I know just about every roadie in Canberra does the Uriarra loop. In the anti clockwise direction we all go down the hill to Uriarra crossing and turn left and go back up the hill. Have you ever wondered what would happen if you went straight at the intersection?
Well this is the road less travelled, Fairlight Road. After Uriarra Crossing there is a climb to get out of the valley, this is pretty much the same as if you had of turned left at the intersection. The road goes for about 2.5km to the ACT/NSW border. At this stage the average roadie would turn around when the road turns to gravel. This is where it gets interesting, the next 2.4kms is unsealed road. Taking a road bike on an unsealed road is always a good way to improve your handling skills. My tip is to relax your grip, look down the road, pick your line and stick to it. The road is not too bad but does have some corrugated sections but at 30km/hr on a road bike it gets bumpy.
After that the road is pretty good condition except another 1km unsealed section about 5kms from Fairlight. The road continues after Mullion up to Carvan Rd which is the main road to Wee Jasper but I had to turn around to get back for coffee and the Sunday Paper. Maybe next I’ll organise to go through to Wee Jasper. BTW Mullion is just a homestead, there are no shops or services there.
Here is a summary of Scratch race conducted by the ACT Vets on the 08/03/09
Distance: 40:05km for all grades
Temp °C: 15.2
App Temp °C: 14.6
Rel Hum %: 80
Wind Dir: ESE
Wind Speed: 6km/hr
Wind Gust: 7 km/hr
Avg Speed (B Grade): 35.1km/hr
Perfect conditions for racing and what appeared to be a good turn out for a club race. So much so that the course had to be shortened due a lack of marshals.
From my view in B grade; Had a hard time keeping up at first thanks to a slight cold but we kept it together and only lost two riders before the main hill. At the main climb at about 18km in the field got blown apart with 3 riders going off the front, another 3 of us clinging on about 300 metres behind and the rest of the field falling away.
I was sure I would fall away too but for some encouragement from James Jordon, we kept chasing and brought it back together by the time we got back to the finish line for the last lap.
The pace was off for the last lap with some surges to keep us honest. I led a few but didn’t have enough in me to try a break away.
Not sure all of the final six tried for the sprint finish, I found myself picking up third place with a surge for the line rather than a full on sprint.
Full result can be found here
This was reproduced from a work forum and is an interesting read
NDT Capability when inspecting Carbon Fiber Bike frames.
Carbon Fiber bike frames are very difficult test and for that reason alone, most reputable manufactures will actually just replace the fame under warranty as long as the original owner has not abused the frame.
Checking if a frame is cracked is not that simple, if the crack is thru the full thickness of the carbon fiber there is a good chance that it will appear on a radiograph. However, if the crack does not go thru the full thickness of the carbon, it may still be cracked, however this may not appear on an x-ray.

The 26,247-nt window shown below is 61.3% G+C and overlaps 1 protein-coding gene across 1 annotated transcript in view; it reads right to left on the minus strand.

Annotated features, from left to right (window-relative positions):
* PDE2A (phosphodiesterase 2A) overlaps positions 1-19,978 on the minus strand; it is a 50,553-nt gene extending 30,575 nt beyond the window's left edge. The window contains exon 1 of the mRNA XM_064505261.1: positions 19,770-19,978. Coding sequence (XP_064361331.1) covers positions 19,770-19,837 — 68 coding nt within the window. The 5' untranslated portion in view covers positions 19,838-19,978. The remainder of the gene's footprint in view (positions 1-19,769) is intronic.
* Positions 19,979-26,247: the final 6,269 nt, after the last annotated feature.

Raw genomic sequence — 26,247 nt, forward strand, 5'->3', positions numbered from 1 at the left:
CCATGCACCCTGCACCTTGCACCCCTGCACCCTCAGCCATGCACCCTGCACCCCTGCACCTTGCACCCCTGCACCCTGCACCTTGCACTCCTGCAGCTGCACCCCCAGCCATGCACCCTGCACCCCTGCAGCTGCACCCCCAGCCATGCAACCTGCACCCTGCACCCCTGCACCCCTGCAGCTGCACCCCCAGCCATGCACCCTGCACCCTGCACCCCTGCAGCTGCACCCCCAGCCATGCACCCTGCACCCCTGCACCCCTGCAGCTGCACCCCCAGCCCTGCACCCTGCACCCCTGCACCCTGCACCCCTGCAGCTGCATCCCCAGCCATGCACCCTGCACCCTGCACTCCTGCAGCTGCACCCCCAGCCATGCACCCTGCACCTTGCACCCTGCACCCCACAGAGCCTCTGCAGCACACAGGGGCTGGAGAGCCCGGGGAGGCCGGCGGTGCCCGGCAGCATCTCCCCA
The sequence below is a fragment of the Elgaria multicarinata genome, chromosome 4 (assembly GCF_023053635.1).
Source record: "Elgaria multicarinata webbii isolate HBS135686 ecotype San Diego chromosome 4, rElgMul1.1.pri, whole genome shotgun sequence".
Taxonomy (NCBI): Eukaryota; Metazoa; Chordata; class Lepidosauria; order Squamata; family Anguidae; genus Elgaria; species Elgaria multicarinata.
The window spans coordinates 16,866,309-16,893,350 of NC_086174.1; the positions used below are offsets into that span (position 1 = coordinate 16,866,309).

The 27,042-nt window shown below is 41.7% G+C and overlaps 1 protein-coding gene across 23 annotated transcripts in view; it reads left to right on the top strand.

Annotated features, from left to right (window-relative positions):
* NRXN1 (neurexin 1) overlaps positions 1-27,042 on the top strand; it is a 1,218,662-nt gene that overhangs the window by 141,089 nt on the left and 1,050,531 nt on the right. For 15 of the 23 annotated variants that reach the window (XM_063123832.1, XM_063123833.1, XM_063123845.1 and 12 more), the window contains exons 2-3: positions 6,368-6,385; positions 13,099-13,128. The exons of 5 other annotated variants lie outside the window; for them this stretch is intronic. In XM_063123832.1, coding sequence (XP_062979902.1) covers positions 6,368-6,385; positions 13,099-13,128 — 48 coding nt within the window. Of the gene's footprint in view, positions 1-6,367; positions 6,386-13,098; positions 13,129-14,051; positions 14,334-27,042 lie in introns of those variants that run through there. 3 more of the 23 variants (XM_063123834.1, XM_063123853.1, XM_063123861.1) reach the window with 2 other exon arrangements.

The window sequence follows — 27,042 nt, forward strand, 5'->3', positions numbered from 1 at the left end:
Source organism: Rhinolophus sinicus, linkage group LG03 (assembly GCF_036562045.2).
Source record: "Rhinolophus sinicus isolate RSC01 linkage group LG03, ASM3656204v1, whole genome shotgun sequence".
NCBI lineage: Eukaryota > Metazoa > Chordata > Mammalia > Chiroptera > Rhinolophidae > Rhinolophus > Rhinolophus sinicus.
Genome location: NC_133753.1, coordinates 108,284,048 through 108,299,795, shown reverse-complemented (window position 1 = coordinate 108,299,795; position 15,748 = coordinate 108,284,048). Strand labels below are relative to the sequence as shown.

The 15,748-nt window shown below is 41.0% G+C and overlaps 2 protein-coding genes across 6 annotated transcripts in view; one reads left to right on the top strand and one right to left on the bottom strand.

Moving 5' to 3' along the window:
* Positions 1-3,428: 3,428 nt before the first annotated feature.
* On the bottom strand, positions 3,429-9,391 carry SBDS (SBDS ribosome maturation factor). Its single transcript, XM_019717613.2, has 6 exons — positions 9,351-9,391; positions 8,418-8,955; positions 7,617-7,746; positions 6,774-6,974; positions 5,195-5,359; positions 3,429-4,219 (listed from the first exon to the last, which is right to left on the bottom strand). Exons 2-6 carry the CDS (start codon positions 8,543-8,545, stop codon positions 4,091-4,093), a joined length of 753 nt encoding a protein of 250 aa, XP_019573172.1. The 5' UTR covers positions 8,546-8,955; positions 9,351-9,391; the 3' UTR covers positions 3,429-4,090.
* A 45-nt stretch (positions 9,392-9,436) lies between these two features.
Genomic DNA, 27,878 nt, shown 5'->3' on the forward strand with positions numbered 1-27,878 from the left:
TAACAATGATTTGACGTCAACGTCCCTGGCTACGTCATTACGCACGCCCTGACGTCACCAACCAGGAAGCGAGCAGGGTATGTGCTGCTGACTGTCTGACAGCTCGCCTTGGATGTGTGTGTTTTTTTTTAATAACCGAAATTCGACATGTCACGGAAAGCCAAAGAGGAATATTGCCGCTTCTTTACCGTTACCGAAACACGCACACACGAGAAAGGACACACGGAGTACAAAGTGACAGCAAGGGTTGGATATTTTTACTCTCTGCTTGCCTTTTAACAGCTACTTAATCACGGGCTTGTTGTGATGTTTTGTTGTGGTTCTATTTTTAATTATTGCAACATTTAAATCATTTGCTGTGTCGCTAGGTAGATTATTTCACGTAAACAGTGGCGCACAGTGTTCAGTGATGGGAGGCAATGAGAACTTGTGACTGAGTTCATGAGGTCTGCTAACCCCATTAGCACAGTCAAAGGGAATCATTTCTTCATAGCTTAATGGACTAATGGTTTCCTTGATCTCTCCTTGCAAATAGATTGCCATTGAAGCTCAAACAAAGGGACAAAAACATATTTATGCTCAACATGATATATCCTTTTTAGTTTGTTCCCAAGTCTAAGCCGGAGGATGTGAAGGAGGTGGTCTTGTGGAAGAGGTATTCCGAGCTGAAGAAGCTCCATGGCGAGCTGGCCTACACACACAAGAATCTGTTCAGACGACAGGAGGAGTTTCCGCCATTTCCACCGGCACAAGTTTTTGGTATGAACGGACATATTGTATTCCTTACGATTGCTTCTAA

Additionally Carbon Fiber is highly susceptible to a phenomena called Barely Visible Impact Damage (BVID). The Carbon Fiber looks fine on the surface, however the structural integrity of the fibers below the surface is less than satisfactory. The amount of damage below the surface varies depending on the type and amount of force of the impact. NDT is able to detect this damage using ultrasonic’s, if they have a suitable standard to compare the frame against. If not detected or repaired this can lead to catastrophic failure. Could get really ugly on a downhill run.
For those of you that do ride carbon frames my suggestion is to handle them with great care. If you have had some sort of impact damage or it appears there is a crack on the surface get it checked. Check you warranty booklet and be familiar with what you can and can’t claim.
On another note, Carbon Fiber is also Hydroscopic (absorbs water), therefore if you get a chip in your paint/gel coat get it fixed ASAP, as this also can have detrimental affects to the strength of your frame. Water absorption can cause a corrosion cell to form on those bikes that are glued together to aluminum lugs, or have aluminum lugs as strengthening members under the carbon fiber. I’ve had 3 TREK OLCV 5500 frames replaced for this reason alone.
Here’s a surprise. I’ve been having problems with my Garmin Training Centre software crashing continually, as I don’t use TC as my authoritative cycling dairy I wasn’t too worried so I lived with the application crashes. Every time the application crashed it would present the usual application error and ask that you send it to Garmin Tech support, being conditioned to ignoring these types of messages as you do when working with Windows I ignored it.
Then a couple of nights ago, out of boredom I think it was, I actually sent the error message to the address given. Thinking it was just going to some automated mailbox I didn’t think too much more about it. Then imagine to my surprise when I woke up this morning to find a reply a from Garmin detailing how to fix the problem. Well I tried the solution and it worked. Good stuff Garmin.
The interesting thing I have found with Garmin support is that the local support in Australia erm umm sucks! Whereas the US support is really on the ball. Last year when I was having problems with my EDGE 305 the local support was dragging its heels so I fired off an email to the US support team and then suddenly the next day the local support responded to my query. This happened on more than one occasion.
Morale of the story: If you have a problem with your Garmin product try the US support team first.